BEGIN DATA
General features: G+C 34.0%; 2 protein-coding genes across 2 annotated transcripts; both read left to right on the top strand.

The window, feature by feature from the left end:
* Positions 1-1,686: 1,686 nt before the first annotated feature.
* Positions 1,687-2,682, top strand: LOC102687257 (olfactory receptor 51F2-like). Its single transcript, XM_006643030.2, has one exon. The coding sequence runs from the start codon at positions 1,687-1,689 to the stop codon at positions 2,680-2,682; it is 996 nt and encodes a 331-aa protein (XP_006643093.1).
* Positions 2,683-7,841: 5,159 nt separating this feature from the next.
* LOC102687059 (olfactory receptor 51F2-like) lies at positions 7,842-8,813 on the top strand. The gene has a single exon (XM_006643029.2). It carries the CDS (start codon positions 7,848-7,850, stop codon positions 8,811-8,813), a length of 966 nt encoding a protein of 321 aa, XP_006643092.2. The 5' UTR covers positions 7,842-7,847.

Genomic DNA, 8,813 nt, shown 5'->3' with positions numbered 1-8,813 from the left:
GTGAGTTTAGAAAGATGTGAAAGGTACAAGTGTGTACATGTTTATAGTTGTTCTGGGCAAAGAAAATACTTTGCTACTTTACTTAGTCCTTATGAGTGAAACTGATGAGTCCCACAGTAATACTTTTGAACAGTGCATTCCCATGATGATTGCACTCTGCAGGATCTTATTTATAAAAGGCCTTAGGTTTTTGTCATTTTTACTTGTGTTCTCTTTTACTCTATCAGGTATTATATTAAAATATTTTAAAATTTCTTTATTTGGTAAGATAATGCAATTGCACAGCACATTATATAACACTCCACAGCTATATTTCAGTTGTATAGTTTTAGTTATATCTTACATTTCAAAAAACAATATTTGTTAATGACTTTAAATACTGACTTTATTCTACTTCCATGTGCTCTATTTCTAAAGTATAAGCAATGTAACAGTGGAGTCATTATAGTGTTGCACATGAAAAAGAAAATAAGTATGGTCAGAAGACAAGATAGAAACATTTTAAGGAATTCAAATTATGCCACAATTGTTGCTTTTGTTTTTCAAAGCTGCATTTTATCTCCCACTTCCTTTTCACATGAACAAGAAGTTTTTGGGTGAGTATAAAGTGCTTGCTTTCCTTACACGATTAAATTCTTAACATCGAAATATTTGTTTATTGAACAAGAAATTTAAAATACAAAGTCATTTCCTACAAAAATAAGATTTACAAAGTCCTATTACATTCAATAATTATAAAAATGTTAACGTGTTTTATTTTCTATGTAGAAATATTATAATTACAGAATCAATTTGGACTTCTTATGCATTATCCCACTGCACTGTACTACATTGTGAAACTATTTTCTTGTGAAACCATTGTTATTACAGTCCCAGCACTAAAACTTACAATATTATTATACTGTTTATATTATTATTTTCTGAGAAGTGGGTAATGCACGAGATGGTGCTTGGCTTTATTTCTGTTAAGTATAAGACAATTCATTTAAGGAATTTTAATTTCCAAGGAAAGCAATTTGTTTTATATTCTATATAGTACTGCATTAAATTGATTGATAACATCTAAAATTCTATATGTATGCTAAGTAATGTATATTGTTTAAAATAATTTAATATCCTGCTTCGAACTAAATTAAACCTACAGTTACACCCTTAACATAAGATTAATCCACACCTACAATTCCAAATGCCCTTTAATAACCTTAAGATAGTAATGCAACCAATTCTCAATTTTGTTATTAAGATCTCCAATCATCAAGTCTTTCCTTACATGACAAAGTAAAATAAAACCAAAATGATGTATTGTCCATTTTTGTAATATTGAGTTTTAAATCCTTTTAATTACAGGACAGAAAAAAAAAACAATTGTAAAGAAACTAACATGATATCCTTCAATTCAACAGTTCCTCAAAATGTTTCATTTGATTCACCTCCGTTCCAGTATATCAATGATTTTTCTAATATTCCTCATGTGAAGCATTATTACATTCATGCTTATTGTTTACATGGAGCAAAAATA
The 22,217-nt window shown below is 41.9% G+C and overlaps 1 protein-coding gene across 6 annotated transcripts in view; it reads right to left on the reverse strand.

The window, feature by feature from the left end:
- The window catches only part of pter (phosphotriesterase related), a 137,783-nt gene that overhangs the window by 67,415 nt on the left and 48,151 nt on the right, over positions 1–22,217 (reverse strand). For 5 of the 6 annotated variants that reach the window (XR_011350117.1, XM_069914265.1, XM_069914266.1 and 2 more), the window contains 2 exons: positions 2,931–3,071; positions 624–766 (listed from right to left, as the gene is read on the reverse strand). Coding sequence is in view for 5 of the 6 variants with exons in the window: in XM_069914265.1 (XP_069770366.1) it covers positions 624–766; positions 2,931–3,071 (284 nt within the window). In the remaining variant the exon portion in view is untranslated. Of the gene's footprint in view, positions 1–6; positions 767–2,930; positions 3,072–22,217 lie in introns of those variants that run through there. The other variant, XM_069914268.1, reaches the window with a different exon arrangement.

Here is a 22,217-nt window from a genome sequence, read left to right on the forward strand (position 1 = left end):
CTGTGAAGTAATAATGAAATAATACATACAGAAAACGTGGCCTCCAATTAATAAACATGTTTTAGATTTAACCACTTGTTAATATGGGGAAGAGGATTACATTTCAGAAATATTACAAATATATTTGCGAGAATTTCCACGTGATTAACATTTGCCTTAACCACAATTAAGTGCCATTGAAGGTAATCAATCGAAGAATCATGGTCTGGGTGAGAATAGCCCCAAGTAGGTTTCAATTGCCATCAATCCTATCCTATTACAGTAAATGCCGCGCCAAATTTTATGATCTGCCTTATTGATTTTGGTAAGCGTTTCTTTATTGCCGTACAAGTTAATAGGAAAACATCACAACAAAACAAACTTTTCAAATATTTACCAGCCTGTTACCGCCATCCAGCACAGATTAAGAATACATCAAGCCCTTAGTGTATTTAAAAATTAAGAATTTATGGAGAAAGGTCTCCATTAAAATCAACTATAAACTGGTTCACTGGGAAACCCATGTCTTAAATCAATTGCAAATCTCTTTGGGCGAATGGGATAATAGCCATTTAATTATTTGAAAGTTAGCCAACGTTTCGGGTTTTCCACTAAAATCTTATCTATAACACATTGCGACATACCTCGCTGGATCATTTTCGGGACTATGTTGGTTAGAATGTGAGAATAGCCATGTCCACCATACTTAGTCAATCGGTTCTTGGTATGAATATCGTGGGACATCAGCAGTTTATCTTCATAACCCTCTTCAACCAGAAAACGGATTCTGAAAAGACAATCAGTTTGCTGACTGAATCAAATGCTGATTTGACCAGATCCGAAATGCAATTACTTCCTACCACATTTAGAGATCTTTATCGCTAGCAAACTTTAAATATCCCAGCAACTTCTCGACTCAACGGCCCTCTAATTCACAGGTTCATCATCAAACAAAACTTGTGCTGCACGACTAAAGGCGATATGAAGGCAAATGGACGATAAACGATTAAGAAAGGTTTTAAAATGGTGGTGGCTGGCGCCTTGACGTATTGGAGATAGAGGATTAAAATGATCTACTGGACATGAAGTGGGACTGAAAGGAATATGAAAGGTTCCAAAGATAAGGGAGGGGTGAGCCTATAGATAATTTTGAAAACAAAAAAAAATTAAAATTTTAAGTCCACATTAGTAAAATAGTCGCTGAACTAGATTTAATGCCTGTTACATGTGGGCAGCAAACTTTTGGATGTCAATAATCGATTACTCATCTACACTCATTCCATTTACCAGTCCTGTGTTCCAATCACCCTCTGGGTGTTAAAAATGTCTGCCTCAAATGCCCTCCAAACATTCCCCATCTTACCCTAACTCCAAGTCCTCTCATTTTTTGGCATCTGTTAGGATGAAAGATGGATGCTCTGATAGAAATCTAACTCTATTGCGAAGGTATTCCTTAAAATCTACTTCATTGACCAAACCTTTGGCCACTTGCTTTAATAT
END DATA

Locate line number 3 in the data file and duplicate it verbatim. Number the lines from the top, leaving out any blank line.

* Positions 1-1,686: 1,686 nt before the first annotated feature.